A reputational crisis can wipe out tens of millions of Rands from a company’s value. writes CHRISTELLE MARAIS, practice leader of enterprise risk management at Marsh Africa
According to a study by the World Economic Forum, an average of more than 25 percent of a company’s market value is directly attributable to its reputation. This means that a reputational crisis can wipe out tens of millions of Rands from a company’s value. This risk has increased because the rise of online and social media means crises are now less predictable, can occur faster and with a more drastic impact.
Companies are aware of the potential dangers that could negatively affect their reputations, but never have those dangers been as pervasive and immediate as they are right now.
As organisations strive to upskill their workforces and encourage responsible decision-making at all levels, the risk of immediate publication, financial flows and business impact increase with the use of technology, even if such activities are executed in good faith. This is why business leaders need to understand the importance of their companies’ reputations. From an employment perspective, organisations with strong positive reputations attract and retain better skills and are therefore perceived as providing more value, which allows them to charge a premium for their products and services. They also attract a more loyal customer base that is open to a wider variety of products and services from the firm.
Enabled by transformation and growth in the internet and mobile communications systems, global economic activity has grown exponentially over the last few decades. However, companies, and in turn brands, are constantly vulnerable to reputational risks that can arise from virtually anywhere, be it factors as diverse as product quality, social media, environmental impact, employee malpractice and outsourcing. Reputational risk has now become a potential threat on par with new competition, technology failures, talent issues and changing regulations.
Yet, there are still organisations that do not consider reputation management until disaster strikes. The job of managing reputations in general is mostly done when the company’s reputation has been affected negatively. Dealing with threats to your organisation’s reputation once it has already surfaced is crisis management, a reactive approach aimed at limiting damage, not risk management in terms of reputation.
Perhaps the greatest risk worth noting is the reputational risk in the age of social media. Before the advent of social media, the focus remained on risk avoidance or minimising asset or financial losses. Today, with over half of the world’s population connected to the Internet, companies need to relate enterprise reputation matters to strategic outcomes. In a world increasingly influenced by social media and instant global communications, managing customer expectations and perceptions is critical to success.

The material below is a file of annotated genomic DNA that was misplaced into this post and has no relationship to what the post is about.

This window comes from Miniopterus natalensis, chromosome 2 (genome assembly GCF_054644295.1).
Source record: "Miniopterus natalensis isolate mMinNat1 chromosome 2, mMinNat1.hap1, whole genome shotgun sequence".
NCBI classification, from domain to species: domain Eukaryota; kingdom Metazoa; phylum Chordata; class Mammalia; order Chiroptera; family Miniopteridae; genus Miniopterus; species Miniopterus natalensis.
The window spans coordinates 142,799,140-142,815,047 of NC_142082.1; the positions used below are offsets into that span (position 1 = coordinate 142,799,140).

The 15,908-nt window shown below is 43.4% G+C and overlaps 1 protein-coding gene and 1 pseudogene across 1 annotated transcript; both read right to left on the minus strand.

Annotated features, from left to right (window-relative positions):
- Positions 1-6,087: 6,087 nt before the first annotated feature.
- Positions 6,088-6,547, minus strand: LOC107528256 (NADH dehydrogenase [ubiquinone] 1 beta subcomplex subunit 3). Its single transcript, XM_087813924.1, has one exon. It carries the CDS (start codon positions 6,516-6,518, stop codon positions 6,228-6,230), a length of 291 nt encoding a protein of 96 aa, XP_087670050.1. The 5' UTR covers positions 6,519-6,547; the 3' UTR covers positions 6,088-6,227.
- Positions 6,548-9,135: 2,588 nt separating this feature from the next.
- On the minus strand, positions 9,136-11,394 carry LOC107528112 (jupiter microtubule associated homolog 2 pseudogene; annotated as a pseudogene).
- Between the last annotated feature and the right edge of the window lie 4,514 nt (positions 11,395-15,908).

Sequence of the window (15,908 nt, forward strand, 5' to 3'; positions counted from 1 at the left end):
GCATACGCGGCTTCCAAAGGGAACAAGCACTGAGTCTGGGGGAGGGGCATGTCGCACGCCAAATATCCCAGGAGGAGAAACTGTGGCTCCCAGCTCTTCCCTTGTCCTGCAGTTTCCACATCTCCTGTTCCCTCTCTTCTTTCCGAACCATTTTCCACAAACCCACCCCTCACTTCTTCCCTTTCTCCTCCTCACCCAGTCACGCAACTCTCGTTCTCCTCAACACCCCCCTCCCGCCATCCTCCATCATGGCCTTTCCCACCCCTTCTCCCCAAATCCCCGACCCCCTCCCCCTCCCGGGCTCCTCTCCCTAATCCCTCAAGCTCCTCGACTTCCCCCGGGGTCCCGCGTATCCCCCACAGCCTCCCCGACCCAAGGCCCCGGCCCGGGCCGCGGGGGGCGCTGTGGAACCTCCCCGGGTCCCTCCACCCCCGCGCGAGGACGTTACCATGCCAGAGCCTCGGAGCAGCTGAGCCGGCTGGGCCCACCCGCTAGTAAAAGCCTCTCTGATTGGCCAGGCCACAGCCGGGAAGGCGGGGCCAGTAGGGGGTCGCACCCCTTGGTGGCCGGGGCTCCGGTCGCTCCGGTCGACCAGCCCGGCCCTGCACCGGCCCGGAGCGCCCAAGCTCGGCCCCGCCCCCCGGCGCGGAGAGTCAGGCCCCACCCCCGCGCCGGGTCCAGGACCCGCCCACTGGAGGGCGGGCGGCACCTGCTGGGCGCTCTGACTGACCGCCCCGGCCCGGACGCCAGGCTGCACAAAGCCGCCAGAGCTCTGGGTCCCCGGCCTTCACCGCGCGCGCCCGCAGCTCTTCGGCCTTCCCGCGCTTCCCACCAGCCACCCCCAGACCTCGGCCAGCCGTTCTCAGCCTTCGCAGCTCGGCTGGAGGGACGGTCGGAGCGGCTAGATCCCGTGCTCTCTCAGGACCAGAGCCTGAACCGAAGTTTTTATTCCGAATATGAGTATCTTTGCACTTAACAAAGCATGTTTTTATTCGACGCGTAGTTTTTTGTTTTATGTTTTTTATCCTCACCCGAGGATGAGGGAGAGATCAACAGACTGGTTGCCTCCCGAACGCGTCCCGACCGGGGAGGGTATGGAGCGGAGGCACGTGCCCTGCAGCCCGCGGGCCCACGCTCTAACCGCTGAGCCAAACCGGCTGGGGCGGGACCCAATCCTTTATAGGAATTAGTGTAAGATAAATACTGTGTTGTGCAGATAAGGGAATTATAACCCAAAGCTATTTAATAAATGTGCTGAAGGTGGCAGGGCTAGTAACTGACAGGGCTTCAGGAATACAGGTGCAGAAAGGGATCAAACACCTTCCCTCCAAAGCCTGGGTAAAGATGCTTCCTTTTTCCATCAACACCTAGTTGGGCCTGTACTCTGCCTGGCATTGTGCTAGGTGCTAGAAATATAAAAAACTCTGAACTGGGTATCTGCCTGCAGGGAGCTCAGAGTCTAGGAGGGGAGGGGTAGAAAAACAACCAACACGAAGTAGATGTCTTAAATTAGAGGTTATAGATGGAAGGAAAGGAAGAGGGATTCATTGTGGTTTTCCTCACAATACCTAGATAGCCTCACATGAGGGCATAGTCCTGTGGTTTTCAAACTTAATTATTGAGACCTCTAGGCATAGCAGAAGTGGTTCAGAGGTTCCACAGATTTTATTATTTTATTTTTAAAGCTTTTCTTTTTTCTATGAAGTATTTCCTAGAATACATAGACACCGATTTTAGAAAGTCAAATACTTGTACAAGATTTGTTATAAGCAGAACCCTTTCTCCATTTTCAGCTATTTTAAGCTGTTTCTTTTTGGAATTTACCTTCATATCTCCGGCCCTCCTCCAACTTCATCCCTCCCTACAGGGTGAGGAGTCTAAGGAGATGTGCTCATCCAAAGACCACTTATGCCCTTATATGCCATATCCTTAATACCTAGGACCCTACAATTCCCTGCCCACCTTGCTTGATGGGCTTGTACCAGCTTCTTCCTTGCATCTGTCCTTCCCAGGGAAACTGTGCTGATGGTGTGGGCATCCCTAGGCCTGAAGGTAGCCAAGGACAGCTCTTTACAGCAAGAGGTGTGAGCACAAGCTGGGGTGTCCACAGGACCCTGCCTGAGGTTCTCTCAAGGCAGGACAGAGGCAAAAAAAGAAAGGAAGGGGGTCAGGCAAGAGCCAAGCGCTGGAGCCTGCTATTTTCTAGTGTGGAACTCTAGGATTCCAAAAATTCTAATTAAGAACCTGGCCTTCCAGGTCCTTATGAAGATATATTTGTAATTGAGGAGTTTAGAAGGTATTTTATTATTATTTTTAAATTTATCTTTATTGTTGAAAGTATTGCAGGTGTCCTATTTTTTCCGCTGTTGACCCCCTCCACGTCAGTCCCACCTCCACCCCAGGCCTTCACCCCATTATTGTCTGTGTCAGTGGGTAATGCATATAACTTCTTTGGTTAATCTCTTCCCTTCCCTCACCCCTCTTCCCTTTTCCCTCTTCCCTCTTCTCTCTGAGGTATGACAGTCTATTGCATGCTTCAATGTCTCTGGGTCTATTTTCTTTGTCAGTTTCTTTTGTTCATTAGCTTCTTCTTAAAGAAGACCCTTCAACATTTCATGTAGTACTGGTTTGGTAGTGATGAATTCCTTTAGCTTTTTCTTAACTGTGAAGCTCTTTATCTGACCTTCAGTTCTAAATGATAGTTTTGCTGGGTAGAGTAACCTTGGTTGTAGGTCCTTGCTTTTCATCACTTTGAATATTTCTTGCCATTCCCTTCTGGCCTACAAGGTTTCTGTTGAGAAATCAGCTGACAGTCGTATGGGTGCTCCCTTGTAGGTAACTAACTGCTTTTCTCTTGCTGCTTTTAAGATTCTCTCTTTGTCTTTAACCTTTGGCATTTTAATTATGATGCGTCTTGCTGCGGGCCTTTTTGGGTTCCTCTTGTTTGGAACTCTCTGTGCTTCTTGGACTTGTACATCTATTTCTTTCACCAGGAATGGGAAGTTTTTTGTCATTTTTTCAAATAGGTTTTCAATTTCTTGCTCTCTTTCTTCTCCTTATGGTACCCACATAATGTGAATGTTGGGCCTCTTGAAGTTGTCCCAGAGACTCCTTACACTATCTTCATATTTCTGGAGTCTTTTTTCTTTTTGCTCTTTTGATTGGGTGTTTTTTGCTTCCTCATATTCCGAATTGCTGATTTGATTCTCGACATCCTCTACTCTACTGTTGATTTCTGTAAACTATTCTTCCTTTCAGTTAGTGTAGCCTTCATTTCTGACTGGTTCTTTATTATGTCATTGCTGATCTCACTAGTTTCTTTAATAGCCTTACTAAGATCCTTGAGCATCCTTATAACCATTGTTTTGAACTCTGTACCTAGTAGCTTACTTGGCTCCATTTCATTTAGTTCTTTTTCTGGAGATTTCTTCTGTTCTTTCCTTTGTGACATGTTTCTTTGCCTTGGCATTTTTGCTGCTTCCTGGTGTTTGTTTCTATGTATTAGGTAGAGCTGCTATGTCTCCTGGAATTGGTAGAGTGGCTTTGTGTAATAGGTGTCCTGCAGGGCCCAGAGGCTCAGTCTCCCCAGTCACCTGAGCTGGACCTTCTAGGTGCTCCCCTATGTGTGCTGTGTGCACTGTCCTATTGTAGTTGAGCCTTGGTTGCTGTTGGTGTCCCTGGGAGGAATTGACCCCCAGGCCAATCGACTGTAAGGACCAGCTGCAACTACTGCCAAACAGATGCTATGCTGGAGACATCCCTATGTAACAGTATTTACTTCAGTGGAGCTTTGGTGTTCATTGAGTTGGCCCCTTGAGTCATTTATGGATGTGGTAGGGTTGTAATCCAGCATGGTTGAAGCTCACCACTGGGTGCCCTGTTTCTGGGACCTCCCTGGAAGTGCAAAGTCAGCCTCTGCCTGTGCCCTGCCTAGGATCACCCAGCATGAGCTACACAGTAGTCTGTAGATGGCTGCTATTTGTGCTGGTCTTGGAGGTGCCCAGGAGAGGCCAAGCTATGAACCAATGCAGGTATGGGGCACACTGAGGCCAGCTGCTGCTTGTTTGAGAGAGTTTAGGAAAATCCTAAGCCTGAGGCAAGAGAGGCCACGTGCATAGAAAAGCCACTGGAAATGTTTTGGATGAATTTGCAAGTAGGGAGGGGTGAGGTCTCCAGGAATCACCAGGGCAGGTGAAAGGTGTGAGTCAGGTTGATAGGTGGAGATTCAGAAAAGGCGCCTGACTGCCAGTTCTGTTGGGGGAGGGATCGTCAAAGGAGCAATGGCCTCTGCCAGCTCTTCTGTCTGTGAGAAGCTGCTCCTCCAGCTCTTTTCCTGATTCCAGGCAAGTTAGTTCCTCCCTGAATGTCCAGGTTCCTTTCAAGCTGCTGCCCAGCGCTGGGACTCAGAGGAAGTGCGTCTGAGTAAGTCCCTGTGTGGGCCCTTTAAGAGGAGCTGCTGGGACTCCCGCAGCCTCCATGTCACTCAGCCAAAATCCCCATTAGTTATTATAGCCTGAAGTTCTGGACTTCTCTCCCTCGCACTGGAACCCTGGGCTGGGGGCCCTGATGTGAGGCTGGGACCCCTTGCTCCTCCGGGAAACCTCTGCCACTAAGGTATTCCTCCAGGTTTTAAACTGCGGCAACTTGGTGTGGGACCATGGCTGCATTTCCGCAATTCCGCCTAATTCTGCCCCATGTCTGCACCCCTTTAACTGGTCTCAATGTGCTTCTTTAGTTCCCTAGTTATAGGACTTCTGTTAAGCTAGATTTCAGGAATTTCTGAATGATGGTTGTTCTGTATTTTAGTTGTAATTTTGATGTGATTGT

The use of social media by organisations to communicate its goods and services is augmented by the need for modern society to connect with the organisations they purchase from. At Marsh we offer risk management maturity and risk management culture surveys and implementation plans, informed by an organisation’s life-cycle position and its future aspirations. With effective support from organisations, these programmes align employee behaviour with strategy, organisational performance and risk management objectives, thereby empowering employees to make the right decisions when it comes to executing operational and financial activities as well as to communicate responsibly about their organisations.
Warren Buffett famously said that “it takes 20 years to build a reputation and five minutes to ruin it”. It’s no wonder that reputation is commonly referred to as a company’s most valuable asset. Reputation is not simply about a balance sheet, service offerings, social responsibility, or even corporate communications, marketing, and public relations – reputation is all of these and more.
Well embedded risk management and continuity management processes will prepare organisations to respond effectively in the limited time available to respond.
Veeam passes $1bn, prepares for cloud’s ‘Act II’
Leader in cloud-data management reveals how it will harness the next growth phase of the data revolution, writes ARTHUR GOLDSTUCK
Veeam Software, the quiet leader in backup solutions for cloud data management,has announced that it has passed $1-billion in revenues, and is preparing for the next phase of sustained growth in the sector.
Now, it is unveiling what it calls Act II, following five years of rapid growth through modernisation of the data centre. At the VeeamON 2019conferencein Miami this week, company co-founder Ratmir Timashev declared that the opportunities in this new era, focused on managing data for the hybrid cloud, would drive the next phase of growth.
“Veeam created the VMware backup market and has dominated it as the leader for the last decade,” said Timashev, who is also executive vice president for sales and marketing at the organisation. “This was Veeam’s Act I and I am delighted that we have surpassed the $1 billion mark; in 2013 I predicted we’d achieve this in less than six years.